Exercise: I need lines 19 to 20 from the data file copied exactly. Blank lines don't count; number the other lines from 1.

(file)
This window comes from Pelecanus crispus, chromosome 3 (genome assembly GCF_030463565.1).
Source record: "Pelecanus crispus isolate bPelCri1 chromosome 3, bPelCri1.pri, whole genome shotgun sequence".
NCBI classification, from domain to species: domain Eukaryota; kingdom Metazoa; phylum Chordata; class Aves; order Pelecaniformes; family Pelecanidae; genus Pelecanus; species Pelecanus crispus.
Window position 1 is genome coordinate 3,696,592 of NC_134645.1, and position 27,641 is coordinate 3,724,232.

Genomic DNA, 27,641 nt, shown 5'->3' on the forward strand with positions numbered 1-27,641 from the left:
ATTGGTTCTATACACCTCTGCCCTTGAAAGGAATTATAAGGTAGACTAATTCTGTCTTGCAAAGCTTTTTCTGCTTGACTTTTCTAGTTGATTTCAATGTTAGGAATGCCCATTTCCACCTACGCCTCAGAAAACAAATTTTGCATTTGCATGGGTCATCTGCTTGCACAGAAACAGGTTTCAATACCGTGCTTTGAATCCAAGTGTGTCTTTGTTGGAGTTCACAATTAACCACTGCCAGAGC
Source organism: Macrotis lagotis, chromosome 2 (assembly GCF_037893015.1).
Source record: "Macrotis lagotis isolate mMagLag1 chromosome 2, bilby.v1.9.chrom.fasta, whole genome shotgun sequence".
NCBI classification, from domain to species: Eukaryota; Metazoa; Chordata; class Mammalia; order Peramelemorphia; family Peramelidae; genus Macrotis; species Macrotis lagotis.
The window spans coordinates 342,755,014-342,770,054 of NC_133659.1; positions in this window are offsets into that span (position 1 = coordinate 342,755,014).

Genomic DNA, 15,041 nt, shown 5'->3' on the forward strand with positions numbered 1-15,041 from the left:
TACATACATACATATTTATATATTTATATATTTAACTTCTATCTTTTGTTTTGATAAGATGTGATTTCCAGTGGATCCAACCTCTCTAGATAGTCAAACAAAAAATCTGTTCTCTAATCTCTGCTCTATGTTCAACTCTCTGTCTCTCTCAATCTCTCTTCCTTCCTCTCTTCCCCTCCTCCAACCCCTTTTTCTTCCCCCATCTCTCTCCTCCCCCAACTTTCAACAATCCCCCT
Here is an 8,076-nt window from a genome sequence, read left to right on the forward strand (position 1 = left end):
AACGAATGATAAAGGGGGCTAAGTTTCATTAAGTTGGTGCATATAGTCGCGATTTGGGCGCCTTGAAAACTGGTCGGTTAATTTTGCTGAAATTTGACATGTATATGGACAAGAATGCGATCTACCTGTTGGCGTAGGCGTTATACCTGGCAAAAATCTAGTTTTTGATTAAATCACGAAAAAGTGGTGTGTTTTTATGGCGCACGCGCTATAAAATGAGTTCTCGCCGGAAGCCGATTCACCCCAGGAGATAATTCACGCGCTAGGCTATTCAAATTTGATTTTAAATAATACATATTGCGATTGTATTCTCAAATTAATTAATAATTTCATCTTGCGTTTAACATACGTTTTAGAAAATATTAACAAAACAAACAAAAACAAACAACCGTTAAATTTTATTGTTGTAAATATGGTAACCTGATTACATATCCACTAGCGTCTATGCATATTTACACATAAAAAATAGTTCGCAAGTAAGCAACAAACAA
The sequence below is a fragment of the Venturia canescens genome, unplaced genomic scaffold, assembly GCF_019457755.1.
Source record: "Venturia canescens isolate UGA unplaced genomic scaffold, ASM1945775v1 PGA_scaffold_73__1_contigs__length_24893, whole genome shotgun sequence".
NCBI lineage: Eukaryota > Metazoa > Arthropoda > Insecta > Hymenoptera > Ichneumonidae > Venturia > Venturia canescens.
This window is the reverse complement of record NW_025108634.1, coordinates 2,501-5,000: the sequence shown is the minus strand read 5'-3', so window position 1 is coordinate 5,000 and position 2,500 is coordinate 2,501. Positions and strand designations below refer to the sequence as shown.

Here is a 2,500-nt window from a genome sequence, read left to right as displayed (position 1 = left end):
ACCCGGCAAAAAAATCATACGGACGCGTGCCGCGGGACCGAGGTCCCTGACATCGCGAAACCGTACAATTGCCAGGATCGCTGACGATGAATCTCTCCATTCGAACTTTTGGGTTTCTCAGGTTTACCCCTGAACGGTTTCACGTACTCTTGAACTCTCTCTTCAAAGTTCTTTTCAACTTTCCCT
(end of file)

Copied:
Here is a 2,500-nt window from a genome sequence, read left to right as displayed (position 1 = left end):
ACCCGGCAAAAAAATCATACGGACGCGTGCCGCGGGACCGAGGTCCCTGACATCGCGAAACCGTACAATTGCCAGGATCGCTGACGATGAATCTCTCCATTCGAACTTTTGGGTTTCTCAGGTTTACCCCTGAACGGTTTCACGTACTCTTGAACTCTCTCTTCAAAGTTCTTTTCAACTTTCCCT